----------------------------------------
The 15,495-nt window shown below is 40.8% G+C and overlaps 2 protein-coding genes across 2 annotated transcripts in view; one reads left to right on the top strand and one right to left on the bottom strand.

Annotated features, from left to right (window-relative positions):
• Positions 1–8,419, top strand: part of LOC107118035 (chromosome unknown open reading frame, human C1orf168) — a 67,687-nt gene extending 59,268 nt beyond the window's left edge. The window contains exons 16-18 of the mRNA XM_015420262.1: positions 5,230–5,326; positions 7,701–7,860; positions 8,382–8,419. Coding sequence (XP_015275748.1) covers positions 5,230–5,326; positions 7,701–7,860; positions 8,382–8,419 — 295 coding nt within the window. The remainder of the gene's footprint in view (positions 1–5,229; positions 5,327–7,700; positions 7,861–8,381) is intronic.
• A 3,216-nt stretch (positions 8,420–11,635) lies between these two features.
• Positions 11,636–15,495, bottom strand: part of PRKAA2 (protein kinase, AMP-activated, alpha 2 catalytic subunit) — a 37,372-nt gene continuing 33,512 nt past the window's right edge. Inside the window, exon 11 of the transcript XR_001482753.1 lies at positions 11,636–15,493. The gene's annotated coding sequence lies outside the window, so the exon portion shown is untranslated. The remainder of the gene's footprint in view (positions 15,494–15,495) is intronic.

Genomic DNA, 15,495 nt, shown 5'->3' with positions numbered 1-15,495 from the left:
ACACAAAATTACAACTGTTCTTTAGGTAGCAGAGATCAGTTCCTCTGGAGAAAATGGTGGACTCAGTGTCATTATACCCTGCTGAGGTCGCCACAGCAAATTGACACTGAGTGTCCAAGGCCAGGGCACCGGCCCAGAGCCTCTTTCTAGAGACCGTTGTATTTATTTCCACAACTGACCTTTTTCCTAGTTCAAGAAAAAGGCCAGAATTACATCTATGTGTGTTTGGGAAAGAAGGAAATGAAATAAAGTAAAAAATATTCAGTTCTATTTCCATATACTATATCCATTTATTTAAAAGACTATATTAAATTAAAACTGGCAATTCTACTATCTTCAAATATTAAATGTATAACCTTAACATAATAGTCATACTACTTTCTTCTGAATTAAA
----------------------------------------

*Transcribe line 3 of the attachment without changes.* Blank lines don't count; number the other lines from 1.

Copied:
• Positions 1–8,419, top strand: part of LOC107118035 (chromosome unknown open reading frame, human C1orf168) — a 67,687-nt gene extending 59,268 nt beyond the window's left edge. The window contains exons 16-18 of the mRNA XM_015420262.1: positions 5,230–5,326; positions 7,701–7,860; positions 8,382–8,419. Coding sequence (XP_015275748.1) covers positions 5,230–5,326; positions 7,701–7,860; positions 8,382–8,419 — 295 coding nt within the window. The remainder of the gene's footprint in view (positions 1–5,229; positions 5,327–7,700; positions 7,861–8,381) is intronic.